While I still have a lot of plot and character treats left in the bag, is there a certain aspect of Michael or Marisa that readers would like for me to divulge in a future book? I’d love to hear your feedback. 

A veteran of the corporate wars, former journalist, and true studier of human and social behavior, John W. Mefford has been writing his debut novel since he first entered the work force twenty-five years ago, although he never put words on paper until late 2009.

Considered a visionary leader in his fifteen-year IT career, he quit his job and started writing, pouring out his thoughts with no net.

When he’s not writing, he chases three kids around, slaves away in the yard, reads, takes in as many sports as time allows, watches all sorts of movies, and continues to make mental notes of people and societies across the land -- even if they piss him off.

Committed is the first book in the series, The Michael Doyle Chronicles.

John lives in Frisco, Texas with his beautiful wife, three adorable kids, and a feisty fat cat.


Thursday, December 15, 2011

The Morning Afterlife by Sonnet Odell - Interview : Featured Author

If remembering could bring about the end of everything, would you still try?

Karrin wakes up on the side of the road with selective memory loss; she knows her name and age but nothing more about herself. She walks the highway back to a town to find all but a few people have disappeared and that there are strange but beautiful beings hunting them down. It seems to her that some great apocalyptic event happened but she just doesn't remember it.

Karrin however is in more danger than she realizes as someone in her new group of friends is more deadly to her than those hunting them down. When she finds one of them, a young man roughly her own age named Gabe injured, she goes against all she's been told and helps him. Gabe in return wants to help her, help her to remember. Karrin's memories, however, could put her in even more danger and bring an end to everything she now holds dear.

Excerpt from The Morning Afterlife
A sound came from ahead of her, it echoed in the absence of her own footsteps as she had sat to rest for a while. Slowly she opened her eyes again, letting them flutter slowly as the light glanced off of the metal bus sign, till her eyes had adjusted to it once more. She looked across to the other corner and from around it came a man dressed in a white suit. She wasn’t sure at first that it was the same one she had seen until she saw that he was carrying a black umbrella. Had he followed her all the way into town? If that were true, how had he gotten ahead of her or even know she would come that way?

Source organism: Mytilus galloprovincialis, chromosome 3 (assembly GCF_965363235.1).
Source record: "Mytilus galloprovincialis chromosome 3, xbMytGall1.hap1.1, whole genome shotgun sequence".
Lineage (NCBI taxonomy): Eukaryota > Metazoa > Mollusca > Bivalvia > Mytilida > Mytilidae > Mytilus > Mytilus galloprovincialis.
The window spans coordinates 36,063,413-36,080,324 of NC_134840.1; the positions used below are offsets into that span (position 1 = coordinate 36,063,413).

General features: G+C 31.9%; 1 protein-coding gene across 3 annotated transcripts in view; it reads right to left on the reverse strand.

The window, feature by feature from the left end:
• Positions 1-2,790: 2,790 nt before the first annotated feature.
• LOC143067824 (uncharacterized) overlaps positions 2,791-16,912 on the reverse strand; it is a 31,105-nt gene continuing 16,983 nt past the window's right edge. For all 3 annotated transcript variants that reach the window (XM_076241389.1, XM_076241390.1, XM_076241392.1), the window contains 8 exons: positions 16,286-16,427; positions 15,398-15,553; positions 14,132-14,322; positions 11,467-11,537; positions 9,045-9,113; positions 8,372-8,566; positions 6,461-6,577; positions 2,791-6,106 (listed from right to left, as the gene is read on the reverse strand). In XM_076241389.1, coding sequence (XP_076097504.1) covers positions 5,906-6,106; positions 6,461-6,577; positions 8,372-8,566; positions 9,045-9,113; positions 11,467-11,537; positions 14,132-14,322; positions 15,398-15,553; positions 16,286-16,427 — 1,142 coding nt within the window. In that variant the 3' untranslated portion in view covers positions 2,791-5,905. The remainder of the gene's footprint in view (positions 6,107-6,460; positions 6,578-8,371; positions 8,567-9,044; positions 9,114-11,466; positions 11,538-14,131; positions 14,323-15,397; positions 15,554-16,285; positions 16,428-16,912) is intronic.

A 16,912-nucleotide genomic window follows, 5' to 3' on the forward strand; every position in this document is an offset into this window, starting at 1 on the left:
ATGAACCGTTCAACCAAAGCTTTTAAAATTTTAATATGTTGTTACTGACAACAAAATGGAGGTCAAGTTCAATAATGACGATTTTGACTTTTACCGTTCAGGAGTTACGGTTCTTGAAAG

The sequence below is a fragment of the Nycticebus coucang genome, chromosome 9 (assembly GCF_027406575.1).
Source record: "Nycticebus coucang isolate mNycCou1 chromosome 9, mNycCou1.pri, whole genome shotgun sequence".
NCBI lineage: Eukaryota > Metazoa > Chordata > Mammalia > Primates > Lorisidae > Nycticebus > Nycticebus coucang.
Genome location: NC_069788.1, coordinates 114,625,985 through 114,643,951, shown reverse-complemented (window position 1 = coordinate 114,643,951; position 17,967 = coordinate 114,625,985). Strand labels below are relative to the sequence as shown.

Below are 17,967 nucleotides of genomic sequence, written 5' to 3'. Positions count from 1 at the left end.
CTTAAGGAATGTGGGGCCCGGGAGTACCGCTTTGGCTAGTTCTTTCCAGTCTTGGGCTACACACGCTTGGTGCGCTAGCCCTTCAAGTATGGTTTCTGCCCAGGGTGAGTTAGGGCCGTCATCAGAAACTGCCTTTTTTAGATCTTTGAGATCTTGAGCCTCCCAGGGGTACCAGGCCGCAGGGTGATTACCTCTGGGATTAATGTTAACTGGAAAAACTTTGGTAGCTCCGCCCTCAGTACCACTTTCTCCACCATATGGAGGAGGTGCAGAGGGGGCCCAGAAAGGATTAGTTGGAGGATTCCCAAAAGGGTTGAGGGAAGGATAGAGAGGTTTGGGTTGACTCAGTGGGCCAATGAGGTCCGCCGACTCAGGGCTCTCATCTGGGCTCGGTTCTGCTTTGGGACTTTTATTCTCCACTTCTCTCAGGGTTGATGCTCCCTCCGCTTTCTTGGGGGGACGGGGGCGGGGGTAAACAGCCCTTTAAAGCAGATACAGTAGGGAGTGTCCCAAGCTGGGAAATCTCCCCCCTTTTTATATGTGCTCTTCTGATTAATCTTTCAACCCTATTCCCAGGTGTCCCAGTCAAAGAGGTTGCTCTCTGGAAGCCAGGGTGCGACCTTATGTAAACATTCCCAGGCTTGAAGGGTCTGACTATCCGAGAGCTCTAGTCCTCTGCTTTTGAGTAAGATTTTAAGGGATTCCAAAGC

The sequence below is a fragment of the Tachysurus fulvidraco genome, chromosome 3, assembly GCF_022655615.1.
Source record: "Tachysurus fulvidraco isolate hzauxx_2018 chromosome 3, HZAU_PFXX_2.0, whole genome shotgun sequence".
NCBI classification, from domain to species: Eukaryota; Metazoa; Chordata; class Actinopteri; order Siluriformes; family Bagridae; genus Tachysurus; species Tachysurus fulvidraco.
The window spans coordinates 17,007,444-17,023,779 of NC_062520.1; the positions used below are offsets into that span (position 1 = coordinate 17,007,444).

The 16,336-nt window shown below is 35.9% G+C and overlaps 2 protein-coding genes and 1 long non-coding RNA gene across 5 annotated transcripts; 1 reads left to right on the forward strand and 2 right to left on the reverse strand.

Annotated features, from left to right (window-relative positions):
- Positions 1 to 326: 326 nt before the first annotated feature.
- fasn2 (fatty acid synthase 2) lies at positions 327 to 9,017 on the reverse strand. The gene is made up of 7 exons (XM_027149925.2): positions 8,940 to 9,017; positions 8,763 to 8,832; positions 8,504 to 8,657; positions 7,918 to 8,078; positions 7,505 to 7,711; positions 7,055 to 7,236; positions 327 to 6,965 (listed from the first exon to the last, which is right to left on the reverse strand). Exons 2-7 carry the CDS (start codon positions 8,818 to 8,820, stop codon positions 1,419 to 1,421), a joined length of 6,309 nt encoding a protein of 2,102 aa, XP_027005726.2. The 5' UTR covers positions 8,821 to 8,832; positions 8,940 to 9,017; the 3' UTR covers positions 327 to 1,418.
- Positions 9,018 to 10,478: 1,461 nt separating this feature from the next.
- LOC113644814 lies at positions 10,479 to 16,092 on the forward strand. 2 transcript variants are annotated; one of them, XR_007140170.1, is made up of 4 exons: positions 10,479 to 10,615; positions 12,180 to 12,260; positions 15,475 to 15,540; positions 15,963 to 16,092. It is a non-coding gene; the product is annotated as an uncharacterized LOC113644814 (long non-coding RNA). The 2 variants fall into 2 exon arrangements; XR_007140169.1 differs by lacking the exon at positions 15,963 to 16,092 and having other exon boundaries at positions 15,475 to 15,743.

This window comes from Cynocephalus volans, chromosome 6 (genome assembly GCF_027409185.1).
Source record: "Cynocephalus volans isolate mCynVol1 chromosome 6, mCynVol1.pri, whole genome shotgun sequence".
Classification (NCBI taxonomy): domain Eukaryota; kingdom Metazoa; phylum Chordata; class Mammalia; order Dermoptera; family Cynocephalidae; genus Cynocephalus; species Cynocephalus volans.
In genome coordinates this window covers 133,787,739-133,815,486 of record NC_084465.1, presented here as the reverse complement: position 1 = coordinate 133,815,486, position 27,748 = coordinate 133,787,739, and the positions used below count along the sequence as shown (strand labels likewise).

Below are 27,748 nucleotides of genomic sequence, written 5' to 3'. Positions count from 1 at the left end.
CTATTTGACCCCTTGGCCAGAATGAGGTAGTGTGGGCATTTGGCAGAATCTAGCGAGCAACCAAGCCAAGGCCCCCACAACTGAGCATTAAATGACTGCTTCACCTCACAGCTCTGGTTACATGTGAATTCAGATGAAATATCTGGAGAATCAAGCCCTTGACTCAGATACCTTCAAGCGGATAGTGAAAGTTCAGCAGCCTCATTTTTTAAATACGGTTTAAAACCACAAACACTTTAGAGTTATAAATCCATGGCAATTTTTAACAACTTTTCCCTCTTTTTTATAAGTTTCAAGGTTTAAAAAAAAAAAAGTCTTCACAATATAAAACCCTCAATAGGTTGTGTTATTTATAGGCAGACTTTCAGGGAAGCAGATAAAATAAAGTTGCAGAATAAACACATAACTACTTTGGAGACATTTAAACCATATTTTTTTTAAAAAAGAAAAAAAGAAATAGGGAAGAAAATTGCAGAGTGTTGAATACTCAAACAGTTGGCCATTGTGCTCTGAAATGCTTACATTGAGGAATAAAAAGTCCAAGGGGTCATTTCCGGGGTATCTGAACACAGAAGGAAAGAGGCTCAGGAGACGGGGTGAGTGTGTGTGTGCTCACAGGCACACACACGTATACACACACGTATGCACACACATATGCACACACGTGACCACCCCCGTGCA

I just recently read this novella and liked it.  My review is pending edits at Night Owl Reviews and should be published in a couple of weeks.  I will update with the review link once it has been posted.


Tell us about your current release.

The Morning Afterlife is a young adult novella set around seventeen year old Karrin who wakes up in a ditch at the side of the road with no memory of how she got there or even who she is. The story revolves around her quest to find answers to what has happened to her world only to find that knowing might be more dangerous than not. It’s due to be released by Eternal Press on the 7th of December 2011.

When in the day/night do you write? How long per day?

I actually find I’m more of a night writer. I seem to split my life between two realities, the boring day job of an office clerk and the exciting night time imaginings of a writer. I can tell you right now which one is more interesting, although it’s not hard to guess. I’m like Clark Kent if his alter ego had been Stephen King instead of Superman. Even sometimes when I’m crunching numbers I’m really thinking about roof top battles and underground secret societies. As to length sometimes it’s just a half an hour, sometimes I can spend till the wee hours writing away at a scene. I write for as long as my muse is happy to sit with me whispering wicked little plot twists in my ear.

Do you listen to music while writing? If so what?

I actually find that I don’t like to write in silence. I enjoy creating playlists with songs that to me seem like they could be background music to a film of the book I’m writing. I know imagining them as films is getting a little ahead of myself, lol, but when I close my eyes I see what I’m writing about in a very visual way. At the moment I have a mix of songs that I have on repeat from Lady Antebellum to Nickleback to Beethoven.

What is the hardest part of writing your books?

I find that the hardest part of writing my books is getting my facts straight. When you create a world and a lot of characters continuity is key. I’ve read books where the name of a characters husband for instance changes every other book. It’s sad to say I’ve been making detailed lists to make sure I can keep straight in my stories whose who, what they do, where they are from, how old they are. Speaking of age, writing vampires who are older than a few decades is really hard. I was never very good at history and remember dates and facts to include can often mean some serious rewriting or compensating.